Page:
March 9, 2007


Zach Goldberg - Bellevue, Washington

My house was notably quiet as I awoke at 2am, 4am, 5:45am and finally 6:30am.  My wife and oldest child left on the 8th to visit my sister-in-law. My parents, clearly "grandparents of the year" material, volunteered to watch my youngest child. I selflishly opted to fly solo to ease the stresses of my Series 66 test. 

For anyone familiar with the financial world, there are two main tests: The Series 7 and the 66. As a newbie you are told, Pass the 7 or you're fired, but don't do too well or you'll prove you're poorly suited to be a financial advisor. The 66 is written by lawyers and is meant to test State Registration and general ethics/disclosure. Weird test. In fact, the strangest test I've ever experienced. 

You take these sorts of test at a testing center like Pearson's or Sylvan along with people taking all kinds of tests from the GMAT to Nursing Certifications. At the end of the test you push a button and the screen tells you that "this is final" and "you can't go back." You push another button and a legal disclaimer comes up and you have two buttons to choose from, "Agree" "Do Not Agree."  I pushed, "Agree," and a small hourglass pops up telling you that in 10 seconds you will have your score ... I should go back about three minutes in this process to explain my state of mind.

I was quite irritated upon completing my test and convinced that reviewing questions was pointless because I had guessed on about half of the test. In most cases I could narrow questions down to two choices. From there I guessed what I thought was the right answer some of the time and took a contrarian approach on others. This is how messed up this test is.  Every other question is clearly a trick question so even the straight questions leave one feeling, "Where's the trick?"  I had no idea how well I had done, which left me irritated and ready to just leave. So back to my hourglass...

I turned in my chair and raised my hand so the proctor would come escort me out. The proctor wears latex gloves, which is weird and kept me wondering if they were planning to search my colon for a cheat sheet. After the proctor recognized my raised hand I turned to see how I had scored. An 84! Yeah, now it was time to head back to work.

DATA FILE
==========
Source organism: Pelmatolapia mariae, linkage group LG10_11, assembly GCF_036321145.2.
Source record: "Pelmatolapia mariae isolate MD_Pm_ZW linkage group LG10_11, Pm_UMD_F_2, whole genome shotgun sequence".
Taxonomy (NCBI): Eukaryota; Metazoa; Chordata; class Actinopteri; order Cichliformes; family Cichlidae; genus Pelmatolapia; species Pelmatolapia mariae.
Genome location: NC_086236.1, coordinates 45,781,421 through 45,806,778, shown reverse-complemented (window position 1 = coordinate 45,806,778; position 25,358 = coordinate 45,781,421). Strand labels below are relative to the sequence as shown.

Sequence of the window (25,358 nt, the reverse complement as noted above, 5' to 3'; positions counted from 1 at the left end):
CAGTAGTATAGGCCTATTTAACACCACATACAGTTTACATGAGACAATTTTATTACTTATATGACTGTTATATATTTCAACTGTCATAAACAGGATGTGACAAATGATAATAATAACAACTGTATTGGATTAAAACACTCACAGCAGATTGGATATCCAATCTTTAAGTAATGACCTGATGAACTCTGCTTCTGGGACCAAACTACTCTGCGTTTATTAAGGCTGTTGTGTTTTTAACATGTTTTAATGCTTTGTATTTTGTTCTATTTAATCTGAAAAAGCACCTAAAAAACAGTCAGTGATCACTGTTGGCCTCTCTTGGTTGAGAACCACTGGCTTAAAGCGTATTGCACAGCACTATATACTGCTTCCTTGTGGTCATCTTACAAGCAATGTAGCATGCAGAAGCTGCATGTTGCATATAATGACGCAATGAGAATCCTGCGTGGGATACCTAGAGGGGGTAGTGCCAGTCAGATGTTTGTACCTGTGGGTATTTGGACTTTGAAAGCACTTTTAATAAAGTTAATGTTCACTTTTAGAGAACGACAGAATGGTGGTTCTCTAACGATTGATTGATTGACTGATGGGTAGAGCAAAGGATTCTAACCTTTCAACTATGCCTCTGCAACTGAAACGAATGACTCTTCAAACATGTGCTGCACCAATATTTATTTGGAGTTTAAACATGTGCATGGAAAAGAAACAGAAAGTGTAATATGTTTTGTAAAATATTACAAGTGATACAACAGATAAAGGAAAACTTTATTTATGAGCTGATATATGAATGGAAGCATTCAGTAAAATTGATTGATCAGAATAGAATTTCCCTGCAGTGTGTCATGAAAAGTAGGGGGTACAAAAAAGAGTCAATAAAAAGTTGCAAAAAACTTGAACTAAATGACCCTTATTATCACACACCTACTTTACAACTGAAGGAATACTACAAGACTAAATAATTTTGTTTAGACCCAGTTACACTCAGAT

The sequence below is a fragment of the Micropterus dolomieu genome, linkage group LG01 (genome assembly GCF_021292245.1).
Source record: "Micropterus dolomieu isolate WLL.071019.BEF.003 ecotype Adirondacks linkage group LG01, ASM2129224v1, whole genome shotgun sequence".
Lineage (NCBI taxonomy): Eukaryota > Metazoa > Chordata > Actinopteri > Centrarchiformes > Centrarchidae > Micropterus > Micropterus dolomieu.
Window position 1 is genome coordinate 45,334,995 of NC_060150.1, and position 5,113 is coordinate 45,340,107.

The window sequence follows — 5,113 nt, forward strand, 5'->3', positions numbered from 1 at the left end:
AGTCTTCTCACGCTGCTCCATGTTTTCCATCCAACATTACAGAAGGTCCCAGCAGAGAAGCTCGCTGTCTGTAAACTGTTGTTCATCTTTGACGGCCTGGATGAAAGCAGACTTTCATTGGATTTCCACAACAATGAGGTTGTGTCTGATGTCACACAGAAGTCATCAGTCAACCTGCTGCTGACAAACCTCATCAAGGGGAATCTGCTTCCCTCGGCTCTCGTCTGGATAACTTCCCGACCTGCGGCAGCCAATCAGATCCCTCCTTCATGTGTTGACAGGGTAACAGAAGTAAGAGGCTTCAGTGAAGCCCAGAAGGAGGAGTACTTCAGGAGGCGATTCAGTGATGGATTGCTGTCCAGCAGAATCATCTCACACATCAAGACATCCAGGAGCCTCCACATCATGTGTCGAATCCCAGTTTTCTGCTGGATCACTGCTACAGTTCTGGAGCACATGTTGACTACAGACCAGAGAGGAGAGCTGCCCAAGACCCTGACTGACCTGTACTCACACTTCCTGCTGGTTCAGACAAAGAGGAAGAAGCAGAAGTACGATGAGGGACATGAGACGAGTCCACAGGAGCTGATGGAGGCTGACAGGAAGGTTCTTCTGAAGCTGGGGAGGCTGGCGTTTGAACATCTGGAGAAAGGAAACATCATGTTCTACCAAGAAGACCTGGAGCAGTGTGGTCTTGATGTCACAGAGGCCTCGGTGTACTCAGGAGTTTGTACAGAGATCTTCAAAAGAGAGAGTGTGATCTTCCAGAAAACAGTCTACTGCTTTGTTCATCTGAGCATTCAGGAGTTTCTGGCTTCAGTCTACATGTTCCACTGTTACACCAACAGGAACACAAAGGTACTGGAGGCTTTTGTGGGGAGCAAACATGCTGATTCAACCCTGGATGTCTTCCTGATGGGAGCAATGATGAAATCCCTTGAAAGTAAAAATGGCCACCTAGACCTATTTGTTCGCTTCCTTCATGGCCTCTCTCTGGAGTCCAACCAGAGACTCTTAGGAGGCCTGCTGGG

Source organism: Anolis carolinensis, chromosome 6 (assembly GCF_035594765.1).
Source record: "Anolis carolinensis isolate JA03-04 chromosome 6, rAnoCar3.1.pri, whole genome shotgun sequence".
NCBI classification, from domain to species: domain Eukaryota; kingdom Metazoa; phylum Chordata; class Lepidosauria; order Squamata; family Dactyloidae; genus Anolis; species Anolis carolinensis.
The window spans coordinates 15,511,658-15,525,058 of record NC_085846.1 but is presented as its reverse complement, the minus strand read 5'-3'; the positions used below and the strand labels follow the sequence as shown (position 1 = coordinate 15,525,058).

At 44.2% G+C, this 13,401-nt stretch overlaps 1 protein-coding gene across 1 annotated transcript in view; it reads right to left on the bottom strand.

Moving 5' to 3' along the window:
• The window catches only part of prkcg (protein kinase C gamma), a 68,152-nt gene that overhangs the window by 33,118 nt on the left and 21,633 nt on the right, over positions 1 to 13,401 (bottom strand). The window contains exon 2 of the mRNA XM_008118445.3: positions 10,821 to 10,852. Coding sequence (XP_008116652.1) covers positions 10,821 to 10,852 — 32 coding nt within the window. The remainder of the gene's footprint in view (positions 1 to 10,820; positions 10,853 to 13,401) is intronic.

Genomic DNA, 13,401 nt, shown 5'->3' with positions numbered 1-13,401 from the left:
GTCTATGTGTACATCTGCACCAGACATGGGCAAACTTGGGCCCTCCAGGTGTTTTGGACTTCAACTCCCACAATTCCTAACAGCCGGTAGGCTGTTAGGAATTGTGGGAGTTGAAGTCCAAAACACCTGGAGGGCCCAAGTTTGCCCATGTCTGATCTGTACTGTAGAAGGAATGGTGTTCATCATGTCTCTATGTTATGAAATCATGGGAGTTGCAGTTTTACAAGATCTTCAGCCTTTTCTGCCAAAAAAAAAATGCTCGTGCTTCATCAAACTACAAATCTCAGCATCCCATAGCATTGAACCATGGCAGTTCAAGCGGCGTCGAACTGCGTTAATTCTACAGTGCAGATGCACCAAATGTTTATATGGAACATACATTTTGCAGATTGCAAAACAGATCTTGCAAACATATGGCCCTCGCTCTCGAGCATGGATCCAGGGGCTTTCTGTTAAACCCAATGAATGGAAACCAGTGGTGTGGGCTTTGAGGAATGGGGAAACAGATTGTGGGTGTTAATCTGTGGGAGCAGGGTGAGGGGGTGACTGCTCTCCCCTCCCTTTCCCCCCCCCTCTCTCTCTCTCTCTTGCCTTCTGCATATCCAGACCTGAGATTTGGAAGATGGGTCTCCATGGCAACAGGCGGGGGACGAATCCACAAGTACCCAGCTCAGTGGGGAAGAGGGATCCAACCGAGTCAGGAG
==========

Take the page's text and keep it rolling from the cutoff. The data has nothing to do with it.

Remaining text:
On my return trip I called my wife and my parents to report my score. My mom reminded me that the stew she had brought over would be better to eat on Friday then on Saturday, so I stopped by home before returning to work. The stew was good but produced a surplus of bodily gas, which is uncomfortable when working in a bull pen environment. Lucky for me no one was there when I returned so I had a little time to equalize my internal-external gas imbalance.

Three hours of work later I was at a happy hour. This was quite special for me because for the last 10 years I've worked out of my home and could only occasionally crash a happy hour here and there. It's weird to be an office dweller for really the first time in my work-life. After two beers and a disastrous combination of appetizers (Potstickers, Sushi, Calamari, Fried Shrimp) I headed to Seattle to meet friends for Mexican food.

Great meal followed up by some homemade decaf lattes and a discussion of IRA bombings by a friend who grew up in Ireland.

I returned to my quiet house, fed the cats, checked email and went to sleep.  364 days left until March 9th, 2008.


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